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Job Title: Head of Special Collections and Archives

Job Description:

Head of Special Collections and Archives

Kelvin Smith Library

Case Western Reserve University

 

The Kelvin Smith Library (KSL) at Case Western Reserve University seeks imaginative, collaborative and dynamic candidates for the position of Head of Special Collections and Archives (HSCA). With visionary and strategic leadership the HSCA will lead the Scholarly Resources and Special Collections Team, which manages the library’s rare book, manuscript, and archival collections, and the analog and digital preservation services. Strategic opportunities include developing and implementing a new vision for special collections in the era of e-research and digital scholarship, and expanding campus engagement to encourage significantly increased use of the collections in teaching, learning and research.  Reporting to the Associate Director for Creation and Curation Services, the HSCA will take a leadership role in the oversight, curation and promotion of the University’s special collections and archives.

 

Case Western Reserve University

Case Western Reserve University (CWRU) is one of the most comprehensive research universities in the country. Located in Cleveland, the University was formed in 1967 through the federation of the Case Institute of Technology, founded in 1880, and Western Reserve College, founded in 1826. 

The University enrolls about 5,000 undergraduate students and 6,000 graduate and professional students across a wide range of disciplines.  The core clientele of KSL are the College of Arts and Sciences, the School of Engineering, and the Weatherhead School of Management.  KSL also serves the five additional schools of Dental Medicine, Law, Medicine, the Bolton School of Nursing, and the Mandel School of Applied Social Sciences. CWRU employs approximately 3,000 faculty members and over 3,000 staff members.

CWRU is distinguished by its strengths in research, service, and experiential learning. In FY 2012 research awards from all sources were $388 million; federal agencies accounted for over 80 percent of awards with the largest single source of support being the National Institutes of Health.

CWRU is located in University Circle, a 550-acre, park-like concentration of approximately 50 cultural, medical, educational, religious, and social service institutions located five miles east of downtown Cleveland. Cleveland offers a high quality of life and relatively low housing prices.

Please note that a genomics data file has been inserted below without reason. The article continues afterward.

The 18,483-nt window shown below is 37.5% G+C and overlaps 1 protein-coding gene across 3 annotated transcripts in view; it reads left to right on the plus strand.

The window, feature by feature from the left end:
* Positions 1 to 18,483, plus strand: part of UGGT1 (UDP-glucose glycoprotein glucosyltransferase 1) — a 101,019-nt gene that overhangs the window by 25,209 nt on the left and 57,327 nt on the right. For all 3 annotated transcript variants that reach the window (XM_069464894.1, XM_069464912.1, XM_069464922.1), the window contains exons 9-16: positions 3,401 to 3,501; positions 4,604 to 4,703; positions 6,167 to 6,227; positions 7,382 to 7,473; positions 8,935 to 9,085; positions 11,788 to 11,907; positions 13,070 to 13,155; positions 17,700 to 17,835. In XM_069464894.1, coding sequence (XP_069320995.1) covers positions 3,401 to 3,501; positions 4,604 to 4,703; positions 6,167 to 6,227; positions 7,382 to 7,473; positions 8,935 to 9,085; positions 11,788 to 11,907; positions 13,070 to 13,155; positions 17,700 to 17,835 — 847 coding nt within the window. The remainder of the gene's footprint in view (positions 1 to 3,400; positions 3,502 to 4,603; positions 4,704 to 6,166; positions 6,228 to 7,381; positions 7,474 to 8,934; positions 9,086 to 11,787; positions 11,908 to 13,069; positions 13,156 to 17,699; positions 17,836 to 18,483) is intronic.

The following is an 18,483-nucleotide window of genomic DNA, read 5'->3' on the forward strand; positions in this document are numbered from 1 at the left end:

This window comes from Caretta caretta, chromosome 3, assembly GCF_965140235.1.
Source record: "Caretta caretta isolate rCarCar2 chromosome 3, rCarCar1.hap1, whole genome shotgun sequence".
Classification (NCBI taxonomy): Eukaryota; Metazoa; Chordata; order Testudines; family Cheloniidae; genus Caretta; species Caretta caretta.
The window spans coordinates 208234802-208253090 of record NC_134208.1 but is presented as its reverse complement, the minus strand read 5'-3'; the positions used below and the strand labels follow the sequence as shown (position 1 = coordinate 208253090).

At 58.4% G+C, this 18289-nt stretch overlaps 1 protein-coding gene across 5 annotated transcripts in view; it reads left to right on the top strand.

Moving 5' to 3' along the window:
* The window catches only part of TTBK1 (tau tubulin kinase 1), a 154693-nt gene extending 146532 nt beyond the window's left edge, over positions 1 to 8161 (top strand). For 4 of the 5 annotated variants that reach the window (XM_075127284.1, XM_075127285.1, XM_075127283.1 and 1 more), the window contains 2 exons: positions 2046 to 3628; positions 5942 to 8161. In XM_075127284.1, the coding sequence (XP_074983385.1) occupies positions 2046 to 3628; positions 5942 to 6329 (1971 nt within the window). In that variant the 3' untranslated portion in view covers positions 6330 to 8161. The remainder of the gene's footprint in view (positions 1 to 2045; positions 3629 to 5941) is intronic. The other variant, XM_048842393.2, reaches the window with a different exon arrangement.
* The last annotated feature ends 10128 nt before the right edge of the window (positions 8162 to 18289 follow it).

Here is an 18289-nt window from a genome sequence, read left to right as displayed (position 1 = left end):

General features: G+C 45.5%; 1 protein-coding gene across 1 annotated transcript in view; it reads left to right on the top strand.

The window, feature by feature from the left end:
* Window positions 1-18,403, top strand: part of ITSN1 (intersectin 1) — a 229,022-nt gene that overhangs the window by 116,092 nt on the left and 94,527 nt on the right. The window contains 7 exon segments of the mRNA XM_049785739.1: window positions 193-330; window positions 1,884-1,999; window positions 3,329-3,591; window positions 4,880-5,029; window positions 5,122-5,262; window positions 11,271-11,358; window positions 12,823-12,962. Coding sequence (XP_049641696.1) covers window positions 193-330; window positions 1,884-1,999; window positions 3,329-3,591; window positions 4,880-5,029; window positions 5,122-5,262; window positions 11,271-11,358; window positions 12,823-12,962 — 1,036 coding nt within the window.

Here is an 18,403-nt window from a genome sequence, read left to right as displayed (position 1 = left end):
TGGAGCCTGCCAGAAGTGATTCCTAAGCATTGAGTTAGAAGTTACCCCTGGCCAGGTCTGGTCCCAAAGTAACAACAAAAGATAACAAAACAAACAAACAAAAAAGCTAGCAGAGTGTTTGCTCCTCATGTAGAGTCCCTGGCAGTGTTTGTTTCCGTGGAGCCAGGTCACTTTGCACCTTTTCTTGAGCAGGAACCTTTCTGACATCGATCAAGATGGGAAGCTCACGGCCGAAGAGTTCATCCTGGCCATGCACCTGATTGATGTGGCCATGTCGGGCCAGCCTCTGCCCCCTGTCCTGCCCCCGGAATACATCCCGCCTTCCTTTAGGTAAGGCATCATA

Barbara R. Snyder became president of Case Western Reserve University in 2007. Since her arrival the University has set all-time records for annual fundraising and total donors, doubled the number of undergraduate applicants, and significantly strengthened the academic qualifications of entering students. In 2011 the University launched Forward Thinking, the University's $1 billion capital campaign, with more than 60 percent of the goal raised during the quiet phase. The plan calls on the University to build on existing strengths through interdisciplinary partnerships.

The 2008-2013 University Strategic Plan includes four key goals supported by KSL:

  1. Advancing CWRU’s academic programs to increase the University’s impact;
  2. Developing a strong, vibrant, and diverse University community;
  3. Expanding and deepening the University’s relationship with the larger community; and
  4. Strengthening institutional resources to support the University’s mission.

The vision of KSL is to be “the information laboratory for knowledge collection, connection, creation and curation.” In support of the key goals above, KSL articulated a plan to enhance the impact its collection and staff have on the CWRU campus and beyond. Central to this is the reinvention of the library’s capabilities to provide access to and information about its collections and archives.

The University is finalizing a new strategic plan for 2013-2018, and KSL will update its strategic plan to align with the University’s new directions. The draft of the University strategic plan calls for undertaking renovation of KSL and expanding support for digital scholarship and providing library information content, services and resources commensurate with those of peer institutions.  

 

CWRU Libraries

The Kelvin Smith Library (KSL) is the main University Library, and its management encompasses the separately housed University Archives, the Kulas Music Library, and the Astronomy Library. KSL and the other three professional school libraries within the University have combined total holdings of 2.85 million volumes. KSL provides technological services such as the online public catalog, circulation system, and access to almost 500 databases and over 93,000 electronic journals to the whole campus.

The Freedman Center for Digital Scholarship is an endowed partnership between KSL, the CWRU College of Arts and Sciences, and increasingly with other campus partners. The Freedman Center serves as an all-campus, technology-rich space that offers technology and consultation services to support innovative research projects and presentations, often involving interdisciplinary and global collaborations. The strategic vision is for the Freedman Center to act as the hub and facilitator of campus services in support of digital scholarship.